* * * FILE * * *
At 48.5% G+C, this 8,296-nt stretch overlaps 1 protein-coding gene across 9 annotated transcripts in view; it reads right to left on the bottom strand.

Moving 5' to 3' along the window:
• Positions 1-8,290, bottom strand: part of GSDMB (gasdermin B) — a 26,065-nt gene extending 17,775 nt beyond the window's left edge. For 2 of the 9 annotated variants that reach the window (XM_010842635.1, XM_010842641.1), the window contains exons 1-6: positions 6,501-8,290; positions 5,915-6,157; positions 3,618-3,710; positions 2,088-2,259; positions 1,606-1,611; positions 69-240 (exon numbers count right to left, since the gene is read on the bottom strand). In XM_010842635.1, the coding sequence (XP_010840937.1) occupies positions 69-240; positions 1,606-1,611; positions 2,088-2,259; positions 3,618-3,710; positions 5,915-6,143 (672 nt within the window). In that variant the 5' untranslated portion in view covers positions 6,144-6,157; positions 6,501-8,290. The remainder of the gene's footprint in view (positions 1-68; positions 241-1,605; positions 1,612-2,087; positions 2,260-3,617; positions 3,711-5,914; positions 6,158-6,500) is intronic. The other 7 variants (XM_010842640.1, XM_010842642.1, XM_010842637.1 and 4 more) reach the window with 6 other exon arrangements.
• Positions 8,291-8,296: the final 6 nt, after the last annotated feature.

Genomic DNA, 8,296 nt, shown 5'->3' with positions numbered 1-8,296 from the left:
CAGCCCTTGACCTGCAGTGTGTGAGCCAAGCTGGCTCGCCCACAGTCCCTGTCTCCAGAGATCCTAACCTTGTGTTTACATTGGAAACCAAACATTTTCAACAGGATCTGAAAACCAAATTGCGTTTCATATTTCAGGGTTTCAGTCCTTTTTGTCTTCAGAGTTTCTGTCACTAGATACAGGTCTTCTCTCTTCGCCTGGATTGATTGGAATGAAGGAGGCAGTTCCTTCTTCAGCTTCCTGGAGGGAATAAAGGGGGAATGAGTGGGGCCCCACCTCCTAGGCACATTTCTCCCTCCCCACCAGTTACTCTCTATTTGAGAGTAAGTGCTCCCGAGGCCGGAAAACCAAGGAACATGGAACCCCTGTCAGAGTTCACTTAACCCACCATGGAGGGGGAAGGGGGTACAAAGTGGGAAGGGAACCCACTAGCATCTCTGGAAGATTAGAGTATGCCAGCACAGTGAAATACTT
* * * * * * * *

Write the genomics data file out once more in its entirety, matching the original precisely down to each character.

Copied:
At 48.5% G+C, this 8,296-nt stretch overlaps 1 protein-coding gene across 9 annotated transcripts in view; it reads right to left on the bottom strand.

Moving 5' to 3' along the window:
• Positions 1-8,290, bottom strand: part of GSDMB (gasdermin B) — a 26,065-nt gene extending 17,775 nt beyond the window's left edge. For 2 of the 9 annotated variants that reach the window (XM_010842635.1, XM_010842641.1), the window contains exons 1-6: positions 6,501-8,290; positions 5,915-6,157; positions 3,618-3,710; positions 2,088-2,259; positions 1,606-1,611; positions 69-240 (exon numbers count right to left, since the gene is read on the bottom strand). In XM_010842635.1, the coding sequence (XP_010840937.1) occupies positions 69-240; positions 1,606-1,611; positions 2,088-2,259; positions 3,618-3,710; positions 5,915-6,143 (672 nt within the window). In that variant the 5' untranslated portion in view covers positions 6,144-6,157; positions 6,501-8,290. The remainder of the gene's footprint in view (positions 1-68; positions 241-1,605; positions 1,612-2,087; positions 2,260-3,617; positions 3,711-5,914; positions 6,158-6,500) is intronic. The other 7 variants (XM_010842640.1, XM_010842642.1, XM_010842637.1 and 4 more) reach the window with 6 other exon arrangements.
• Positions 8,291-8,296: the final 6 nt, after the last annotated feature.

Genomic DNA, 8,296 nt, shown 5'->3' with positions numbered 1-8,296 from the left:
CAGCCCTTGACCTGCAGTGTGTGAGCCAAGCTGGCTCGCCCACAGTCCCTGTCTCCAGAGATCCTAACCTTGTGTTTACATTGGAAACCAAACATTTTCAACAGGATCTGAAAACCAAATTGCGTTTCATATTTCAGGGTTTCAGTCCTTTTTGTCTTCAGAGTTTCTGTCACTAGATACAGGTCTTCTCTCTTCGCCTGGATTGATTGGAATGAAGGAGGCAGTTCCTTCTTCAGCTTCCTGGAGGGAATAAAGGGGGAATGAGTGGGGCCCCACCTCCTAGGCACATTTCTCCCTCCCCACCAGTTACTCTCTATTTGAGAGTAAGTGCTCCCGAGGCCGGAAAACCAAGGAACATGGAACCCCTGTCAGAGTTCACTTAACCCACCATGGAGGGGGAAGGGGGTACAAAGTGGGAAGGGAACCCACTAGCATCTCTGGAAGATTAGAGTATGCCAGCACAGTGAAATACTT